So I have been trying to design and build a boost converter which steps 5 V up to 12 V. More specifically, the output is to drive a fan which runs on 12 V, 70 mA (nominally).

As could also be seen in the image, the converter has an n-channel MOSFET, with the gate connected to a square wave oscillator that runs on 20 kHz with a 50% duty cycle and the source connected to ground.

The input is a 5 V-DC power source, with the negative side grounded and a 40 mH inductor between the positive terminal and the MOSFET's drain.

Also connected to the drain, is the anode of a diode (normally a Schotky diode is preferred for a boost converter, but I had none on hand so I used a more ordinary diode. LTSpice simulations indicated no problem with this discrepancy), with the cathode being connected to a 470 μf capacitor and a 171 Ω resistor (to emulate the load) connected in parallel to ground.

Although this setup is effective in LTSpice simulations, the test build is not functioning properly. The square wave oscillator and the MOSFET are functioning (at least on their own), as do all of the other components.

No matter what load or capacitor, the output voltage only hovers around 1.8 V. Changing the frequency of the oscillator and especially changing the inductance has not tangible effect. In fact, even putting all inductors I have in series or in parallel does not seem to effect it. Not matter the configuration, no step up voltage can be measured.

I simply do not know what is wrong, be it the inductors, the oscillator, or the MOSFET. Admittedly, LTSpice did not have the exact models for OPAMPs (used for the oscillator) and MOSFETs as I have in real life, but analogous substitutes were used in the simulation.

enter image description here

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    \$\begingroup\$ 40 MILLIhenries? That's about 3 orders of magnitude too large. \$\endgroup\$
    – user16324
    Commented Aug 13, 2022 at 21:33
  • \$\begingroup\$ All of your components have to be selected properly to get a switcher to work. How are you building the circuit? Have you looked at the waveforms? And 50% duty cycle will not get you there, probably 68%. \$\endgroup\$ Commented Aug 13, 2022 at 21:36
  • \$\begingroup\$ Please run a transient analysis and show the waveforms. That should tell you a lot, and give you clues about what you need to change. \$\endgroup\$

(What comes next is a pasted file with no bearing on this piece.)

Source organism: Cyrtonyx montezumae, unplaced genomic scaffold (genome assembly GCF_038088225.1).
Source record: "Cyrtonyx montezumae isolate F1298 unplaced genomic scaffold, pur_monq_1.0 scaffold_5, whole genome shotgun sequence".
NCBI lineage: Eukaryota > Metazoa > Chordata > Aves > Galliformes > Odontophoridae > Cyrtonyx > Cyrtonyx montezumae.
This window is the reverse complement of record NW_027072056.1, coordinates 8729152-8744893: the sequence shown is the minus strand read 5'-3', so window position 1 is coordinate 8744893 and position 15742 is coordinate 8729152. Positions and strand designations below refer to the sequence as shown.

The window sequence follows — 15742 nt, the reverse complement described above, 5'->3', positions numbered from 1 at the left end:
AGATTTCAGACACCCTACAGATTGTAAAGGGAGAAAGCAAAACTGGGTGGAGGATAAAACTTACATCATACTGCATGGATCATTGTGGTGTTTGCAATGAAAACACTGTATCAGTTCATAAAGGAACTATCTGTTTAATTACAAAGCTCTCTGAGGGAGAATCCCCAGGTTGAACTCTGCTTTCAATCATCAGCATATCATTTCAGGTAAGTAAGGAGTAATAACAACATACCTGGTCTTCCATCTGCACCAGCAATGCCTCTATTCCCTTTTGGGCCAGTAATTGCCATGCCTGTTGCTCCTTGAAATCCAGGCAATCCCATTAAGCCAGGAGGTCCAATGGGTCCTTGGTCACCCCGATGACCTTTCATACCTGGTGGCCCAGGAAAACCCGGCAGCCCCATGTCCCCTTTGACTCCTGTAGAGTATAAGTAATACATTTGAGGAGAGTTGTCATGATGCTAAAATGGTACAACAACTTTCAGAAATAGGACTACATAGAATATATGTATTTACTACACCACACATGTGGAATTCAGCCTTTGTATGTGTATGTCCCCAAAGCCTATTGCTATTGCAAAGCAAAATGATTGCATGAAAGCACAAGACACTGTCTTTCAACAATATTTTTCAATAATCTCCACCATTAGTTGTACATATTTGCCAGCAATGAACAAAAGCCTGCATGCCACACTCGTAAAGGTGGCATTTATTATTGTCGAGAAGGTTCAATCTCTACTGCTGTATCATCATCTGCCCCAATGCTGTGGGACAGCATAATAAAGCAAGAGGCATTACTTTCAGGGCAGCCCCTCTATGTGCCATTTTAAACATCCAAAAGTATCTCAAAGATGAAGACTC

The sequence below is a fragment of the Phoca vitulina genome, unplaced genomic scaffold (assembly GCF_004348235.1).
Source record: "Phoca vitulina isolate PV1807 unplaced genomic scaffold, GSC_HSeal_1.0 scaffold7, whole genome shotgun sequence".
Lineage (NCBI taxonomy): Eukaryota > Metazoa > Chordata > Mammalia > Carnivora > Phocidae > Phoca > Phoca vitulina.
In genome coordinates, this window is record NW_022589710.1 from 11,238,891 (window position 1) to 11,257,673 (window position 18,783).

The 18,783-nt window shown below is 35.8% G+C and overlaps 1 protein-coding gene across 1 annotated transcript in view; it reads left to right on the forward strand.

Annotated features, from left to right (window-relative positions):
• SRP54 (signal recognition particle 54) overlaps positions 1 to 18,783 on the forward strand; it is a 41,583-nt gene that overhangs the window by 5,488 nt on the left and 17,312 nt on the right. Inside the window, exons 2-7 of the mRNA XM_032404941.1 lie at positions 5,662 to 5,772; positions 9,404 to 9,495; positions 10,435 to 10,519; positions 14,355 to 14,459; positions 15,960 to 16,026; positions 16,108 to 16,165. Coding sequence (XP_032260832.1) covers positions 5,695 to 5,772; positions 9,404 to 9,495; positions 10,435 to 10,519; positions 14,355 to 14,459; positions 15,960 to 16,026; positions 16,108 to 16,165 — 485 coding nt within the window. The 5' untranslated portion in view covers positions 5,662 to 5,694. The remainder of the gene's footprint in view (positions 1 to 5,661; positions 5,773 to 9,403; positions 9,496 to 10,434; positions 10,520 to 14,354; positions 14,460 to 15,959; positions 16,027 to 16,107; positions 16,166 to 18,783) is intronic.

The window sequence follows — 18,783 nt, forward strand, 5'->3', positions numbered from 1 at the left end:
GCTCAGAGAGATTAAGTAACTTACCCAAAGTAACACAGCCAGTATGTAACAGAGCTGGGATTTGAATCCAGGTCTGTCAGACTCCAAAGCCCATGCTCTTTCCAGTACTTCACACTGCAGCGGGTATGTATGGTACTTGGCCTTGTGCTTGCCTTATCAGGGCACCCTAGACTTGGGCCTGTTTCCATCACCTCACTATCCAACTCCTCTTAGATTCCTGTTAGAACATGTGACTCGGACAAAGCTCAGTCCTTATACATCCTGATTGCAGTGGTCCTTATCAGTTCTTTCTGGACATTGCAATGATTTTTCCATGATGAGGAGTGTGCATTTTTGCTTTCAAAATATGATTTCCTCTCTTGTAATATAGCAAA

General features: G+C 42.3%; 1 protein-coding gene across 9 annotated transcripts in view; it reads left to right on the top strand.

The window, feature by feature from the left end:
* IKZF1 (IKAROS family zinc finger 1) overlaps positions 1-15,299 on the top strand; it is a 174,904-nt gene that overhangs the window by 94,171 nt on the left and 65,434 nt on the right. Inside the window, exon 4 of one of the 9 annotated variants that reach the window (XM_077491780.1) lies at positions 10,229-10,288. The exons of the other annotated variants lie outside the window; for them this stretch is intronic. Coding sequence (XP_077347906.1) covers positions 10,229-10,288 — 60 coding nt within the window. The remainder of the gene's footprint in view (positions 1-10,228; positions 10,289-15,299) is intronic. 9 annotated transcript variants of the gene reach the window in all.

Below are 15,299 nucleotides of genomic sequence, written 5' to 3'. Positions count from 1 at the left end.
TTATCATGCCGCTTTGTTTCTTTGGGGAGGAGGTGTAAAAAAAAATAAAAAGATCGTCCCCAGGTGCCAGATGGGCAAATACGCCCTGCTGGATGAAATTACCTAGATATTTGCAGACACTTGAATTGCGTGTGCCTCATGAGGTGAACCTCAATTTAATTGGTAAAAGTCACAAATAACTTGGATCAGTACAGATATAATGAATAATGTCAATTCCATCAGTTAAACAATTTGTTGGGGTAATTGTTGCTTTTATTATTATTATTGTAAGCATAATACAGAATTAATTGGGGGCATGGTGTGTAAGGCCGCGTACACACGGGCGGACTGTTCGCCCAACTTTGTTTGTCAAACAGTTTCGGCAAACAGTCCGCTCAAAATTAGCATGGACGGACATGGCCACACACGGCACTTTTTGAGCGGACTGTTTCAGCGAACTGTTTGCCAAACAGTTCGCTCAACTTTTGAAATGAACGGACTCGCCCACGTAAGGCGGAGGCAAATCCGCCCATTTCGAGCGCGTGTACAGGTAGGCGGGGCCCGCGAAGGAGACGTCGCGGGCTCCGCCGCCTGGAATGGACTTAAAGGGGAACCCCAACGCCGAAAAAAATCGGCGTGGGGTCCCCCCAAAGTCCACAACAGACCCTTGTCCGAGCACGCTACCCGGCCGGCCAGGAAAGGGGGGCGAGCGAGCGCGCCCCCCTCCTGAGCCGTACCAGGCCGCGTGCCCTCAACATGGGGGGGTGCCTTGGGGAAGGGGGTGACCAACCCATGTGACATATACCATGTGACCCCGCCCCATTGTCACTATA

– PStechPaul
    Commented Aug 14, 2022 at 1:36

1 Answer 1


This is a good circuit to learn about boost converters, but open loop, it isn't good for much. You can't control the output voltage well.

Your inductor is way too large. For learning, 1 mH would be a reasonable value, if you run at a much lower frequency. On a solderless breadboard, you want to run at a lower freq anyway.

Inductor charging equation at 1 kHz, 50% duty cycle:

I = V/L * t = 5/0.001 * 0.0005 = 2.5 A. Your inductor needs to have a saturation rating less than this.

With 100 ohms load, I get 11 volts. Be sure to have a load, open loop, the output will go to hundreds of volts without a load.

Other common mistakes are: wrong type of inductor (needs to be able to handle large currents, if it looks like a resistor, it probably won't work), gate voltage not high enough.

You used a signal diode, you may have already blown it. A standard 1N400X, series will work at low frequencies (20 kHz), work but not very well, you need a fast recovery diode like a 1N4935.

If you built this on a solderless breadboard, be aware that getting it work can be difficult, the contact resistance is high. Think: will my circuit work with a 1 ohm resistor at every connection.

To learn more about how these work, you need to see the current. Since a home lab is unlikely to have a current probe, you can use a shunt resistor instead. A 0.1 ohm from the source to ground is a good place. You can infer the other currents from this current.

Show us a picture if these ideas don't help you enough.


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